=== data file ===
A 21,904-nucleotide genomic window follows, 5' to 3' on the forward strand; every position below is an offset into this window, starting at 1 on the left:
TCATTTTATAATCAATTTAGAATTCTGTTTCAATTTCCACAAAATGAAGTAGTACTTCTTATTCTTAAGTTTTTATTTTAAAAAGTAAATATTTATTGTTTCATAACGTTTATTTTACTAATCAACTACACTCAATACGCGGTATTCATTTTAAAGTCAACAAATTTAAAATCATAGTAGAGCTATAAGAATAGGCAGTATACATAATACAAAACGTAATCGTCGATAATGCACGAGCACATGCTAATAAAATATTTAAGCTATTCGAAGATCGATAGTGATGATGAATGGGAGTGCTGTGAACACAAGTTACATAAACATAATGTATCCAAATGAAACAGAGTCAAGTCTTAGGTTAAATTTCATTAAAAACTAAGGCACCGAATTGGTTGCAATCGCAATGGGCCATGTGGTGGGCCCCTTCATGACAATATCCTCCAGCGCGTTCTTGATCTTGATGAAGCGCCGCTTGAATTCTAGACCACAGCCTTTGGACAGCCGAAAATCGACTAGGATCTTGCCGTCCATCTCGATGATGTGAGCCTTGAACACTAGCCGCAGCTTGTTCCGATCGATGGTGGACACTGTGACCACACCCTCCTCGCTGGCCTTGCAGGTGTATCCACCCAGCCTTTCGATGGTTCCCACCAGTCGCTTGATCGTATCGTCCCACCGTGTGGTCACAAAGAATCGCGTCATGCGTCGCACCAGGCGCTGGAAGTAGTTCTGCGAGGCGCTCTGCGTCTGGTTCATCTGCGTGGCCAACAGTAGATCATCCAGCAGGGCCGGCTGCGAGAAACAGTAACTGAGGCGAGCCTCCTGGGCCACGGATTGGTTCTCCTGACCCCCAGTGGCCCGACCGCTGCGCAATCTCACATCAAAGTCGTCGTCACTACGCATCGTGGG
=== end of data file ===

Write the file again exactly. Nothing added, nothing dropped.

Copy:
A 21,904-nucleotide genomic window follows, 5' to 3' on the forward strand; every position below is an offset into this window, starting at 1 on the left:
TCATTTTATAATCAATTTAGAATTCTGTTTCAATTTCCACAAAATGAAGTAGTACTTCTTATTCTTAAGTTTTTATTTTAAAAAGTAAATATTTATTGTTTCATAACGTTTATTTTACTAATCAACTACACTCAATACGCGGTATTCATTTTAAAGTCAACAAATTTAAAATCATAGTAGAGCTATAAGAATAGGCAGTATACATAATACAAAACGTAATCGTCGATAATGCACGAGCACATGCTAATAAAATATTTAAGCTATTCGAAGATCGATAGTGATGATGAATGGGAGTGCTGTGAACACAAGTTACATAAACATAATGTATCCAAATGAAACAGAGTCAAGTCTTAGGTTAAATTTCATTAAAAACTAAGGCACCGAATTGGTTGCAATCGCAATGGGCCATGTGGTGGGCCCCTTCATGACAATATCCTCCAGCGCGTTCTTGATCTTGATGAAGCGCCGCTTGAATTCTAGACCACAGCCTTTGGACAGCCGAAAATCGACTAGGATCTTGCCGTCCATCTCGATGATGTGAGCCTTGAACACTAGCCGCAGCTTGTTCCGATCGATGGTGGACACTGTGACCACACCCTCCTCGCTGGCCTTGCAGGTGTATCCACCCAGCCTTTCGATGGTTCCCACCAGTCGCTTGATCGTATCGTCCCACCGTGTGGTCACAAAGAATCGCGTCATGCGTCGCACCAGGCGCTGGAAGTAGTTCTGCGAGGCGCTCTGCGTCTGGTTCATCTGCGTGGCCAACAGTAGATCATCCAGCAGGGCCGGCTGCGAGAAACAGTAACTGAGGCGAGCCTCCTGGGCCACGGATTGGTTCTCCTGACCCCCAGTGGCCCGACCGCTGCGCAATCTCACATCAAAGTCGTCGTCACTACGCATCGTGGG